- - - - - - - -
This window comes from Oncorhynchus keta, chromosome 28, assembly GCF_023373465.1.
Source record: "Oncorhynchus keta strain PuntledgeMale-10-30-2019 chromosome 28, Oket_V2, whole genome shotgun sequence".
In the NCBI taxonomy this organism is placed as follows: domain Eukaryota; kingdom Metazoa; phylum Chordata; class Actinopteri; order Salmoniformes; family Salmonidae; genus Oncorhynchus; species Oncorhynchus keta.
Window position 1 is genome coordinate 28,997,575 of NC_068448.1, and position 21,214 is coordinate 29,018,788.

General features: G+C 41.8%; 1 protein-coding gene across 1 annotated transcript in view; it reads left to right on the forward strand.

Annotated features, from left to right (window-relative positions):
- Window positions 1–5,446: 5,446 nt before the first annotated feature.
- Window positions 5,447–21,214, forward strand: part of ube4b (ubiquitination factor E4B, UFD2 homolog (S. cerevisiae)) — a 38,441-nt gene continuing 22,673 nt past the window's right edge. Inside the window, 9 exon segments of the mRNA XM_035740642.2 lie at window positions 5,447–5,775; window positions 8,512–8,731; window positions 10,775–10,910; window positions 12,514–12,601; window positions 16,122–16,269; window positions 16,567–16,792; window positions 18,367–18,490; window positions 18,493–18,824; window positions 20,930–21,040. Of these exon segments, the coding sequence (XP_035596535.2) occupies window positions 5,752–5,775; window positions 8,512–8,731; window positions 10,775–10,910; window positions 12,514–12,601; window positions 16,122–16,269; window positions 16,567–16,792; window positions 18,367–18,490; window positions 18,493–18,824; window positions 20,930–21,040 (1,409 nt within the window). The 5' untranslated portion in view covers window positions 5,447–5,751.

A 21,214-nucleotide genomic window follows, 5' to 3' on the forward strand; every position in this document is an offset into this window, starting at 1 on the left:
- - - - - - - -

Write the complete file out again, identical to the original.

This window comes from Oncorhynchus keta, chromosome 28, assembly GCF_023373465.1.
Source record: "Oncorhynchus keta strain PuntledgeMale-10-30-2019 chromosome 28, Oket_V2, whole genome shotgun sequence".
In the NCBI taxonomy this organism is placed as follows: domain Eukaryota; kingdom Metazoa; phylum Chordata; class Actinopteri; order Salmoniformes; family Salmonidae; genus Oncorhynchus; species Oncorhynchus keta.
Window position 1 is genome coordinate 28,997,575 of NC_068448.1, and position 21,214 is coordinate 29,018,788.

General features: G+C 41.8%; 1 protein-coding gene across 1 annotated transcript in view; it reads left to right on the forward strand.

Annotated features, from left to right (window-relative positions):
- Window positions 1–5,446: 5,446 nt before the first annotated feature.
- Window positions 5,447–21,214, forward strand: part of ube4b (ubiquitination factor E4B, UFD2 homolog (S. cerevisiae)) — a 38,441-nt gene continuing 22,673 nt past the window's right edge. Inside the window, 9 exon segments of the mRNA XM_035740642.2 lie at window positions 5,447–5,775; window positions 8,512–8,731; window positions 10,775–10,910; window positions 12,514–12,601; window positions 16,122–16,269; window positions 16,567–16,792; window positions 18,367–18,490; window positions 18,493–18,824; window positions 20,930–21,040. Of these exon segments, the coding sequence (XP_035596535.2) occupies window positions 5,752–5,775; window positions 8,512–8,731; window positions 10,775–10,910; window positions 12,514–12,601; window positions 16,122–16,269; window positions 16,567–16,792; window positions 18,367–18,490; window positions 18,493–18,824; window positions 20,930–21,040 (1,409 nt within the window). The 5' untranslated portion in view covers window positions 5,447–5,751.

A 21,214-nucleotide genomic window follows, 5' to 3' on the forward strand; every position in this document is an offset into this window, starting at 1 on the left: